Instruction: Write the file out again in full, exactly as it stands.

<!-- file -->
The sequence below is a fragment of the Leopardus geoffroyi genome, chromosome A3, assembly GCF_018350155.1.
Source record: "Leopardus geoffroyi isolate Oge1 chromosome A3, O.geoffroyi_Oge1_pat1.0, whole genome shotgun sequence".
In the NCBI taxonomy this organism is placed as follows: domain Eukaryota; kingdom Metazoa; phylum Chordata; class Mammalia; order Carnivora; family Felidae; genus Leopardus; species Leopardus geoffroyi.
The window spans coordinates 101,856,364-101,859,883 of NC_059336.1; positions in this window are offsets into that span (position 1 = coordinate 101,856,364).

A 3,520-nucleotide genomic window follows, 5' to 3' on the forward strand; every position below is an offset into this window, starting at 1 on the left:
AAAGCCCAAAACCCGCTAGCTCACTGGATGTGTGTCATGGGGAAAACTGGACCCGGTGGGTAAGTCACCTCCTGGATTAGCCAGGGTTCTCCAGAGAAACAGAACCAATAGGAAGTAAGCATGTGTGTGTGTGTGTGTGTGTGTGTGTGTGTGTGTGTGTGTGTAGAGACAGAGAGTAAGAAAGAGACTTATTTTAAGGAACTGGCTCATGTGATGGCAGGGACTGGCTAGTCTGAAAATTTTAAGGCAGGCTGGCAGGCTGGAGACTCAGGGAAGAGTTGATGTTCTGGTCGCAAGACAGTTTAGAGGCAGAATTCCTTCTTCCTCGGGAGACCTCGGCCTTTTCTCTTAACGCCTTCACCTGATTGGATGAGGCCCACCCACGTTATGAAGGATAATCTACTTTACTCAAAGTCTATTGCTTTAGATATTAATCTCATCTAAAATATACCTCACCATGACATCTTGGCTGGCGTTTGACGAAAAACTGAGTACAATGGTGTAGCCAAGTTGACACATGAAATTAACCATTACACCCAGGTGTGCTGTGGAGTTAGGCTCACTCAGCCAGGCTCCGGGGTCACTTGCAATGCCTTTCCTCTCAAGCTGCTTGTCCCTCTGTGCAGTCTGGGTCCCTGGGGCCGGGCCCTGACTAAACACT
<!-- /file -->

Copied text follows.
The sequence below is a fragment of the Leopardus geoffroyi genome, chromosome A3, assembly GCF_018350155.1.
Source record: "Leopardus geoffroyi isolate Oge1 chromosome A3, O.geoffroyi_Oge1_pat1.0, whole genome shotgun sequence".
In the NCBI taxonomy this organism is placed as follows: domain Eukaryota; kingdom Metazoa; phylum Chordata; class Mammalia; order Carnivora; family Felidae; genus Leopardus; species Leopardus geoffroyi.
The window spans coordinates 101,856,364-101,859,883 of NC_059336.1; positions in this window are offsets into that span (position 1 = coordinate 101,856,364).

A 3,520-nucleotide genomic window follows, 5' to 3' on the forward strand; every position below is an offset into this window, starting at 1 on the left:
AAAGCCCAAAACCCGCTAGCTCACTGGATGTGTGTCATGGGGAAAACTGGACCCGGTGGGTAAGTCACCTCCTGGATTAGCCAGGGTTCTCCAGAGAAACAGAACCAATAGGAAGTAAGCATGTGTGTGTGTGTGTGTGTGTGTGTGTGTGTGTGTGTGTGTGTAGAGACAGAGAGTAAGAAAGAGACTTATTTTAAGGAACTGGCTCATGTGATGGCAGGGACTGGCTAGTCTGAAAATTTTAAGGCAGGCTGGCAGGCTGGAGACTCAGGGAAGAGTTGATGTTCTGGTCGCAAGACAGTTTAGAGGCAGAATTCCTTCTTCCTCGGGAGACCTCGGCCTTTTCTCTTAACGCCTTCACCTGATTGGATGAGGCCCACCCACGTTATGAAGGATAATCTACTTTACTCAAAGTCTATTGCTTTAGATATTAATCTCATCTAAAATATACCTCACCATGACATCTTGGCTGGCGTTTGACGAAAAACTGAGTACAATGGTGTAGCCAAGTTGACACATGAAATTAACCATTACACCCAGGTGTGCTGTGGAGTTAGGCTCACTCAGCCAGGCTCCGGGGTCACTTGCAATGCCTTTCCTCTCAAGCTGCTTGTCCCTCTGTGCAGTCTGGGTCCCTGGGGCCGGGCCCTGACTAAACACT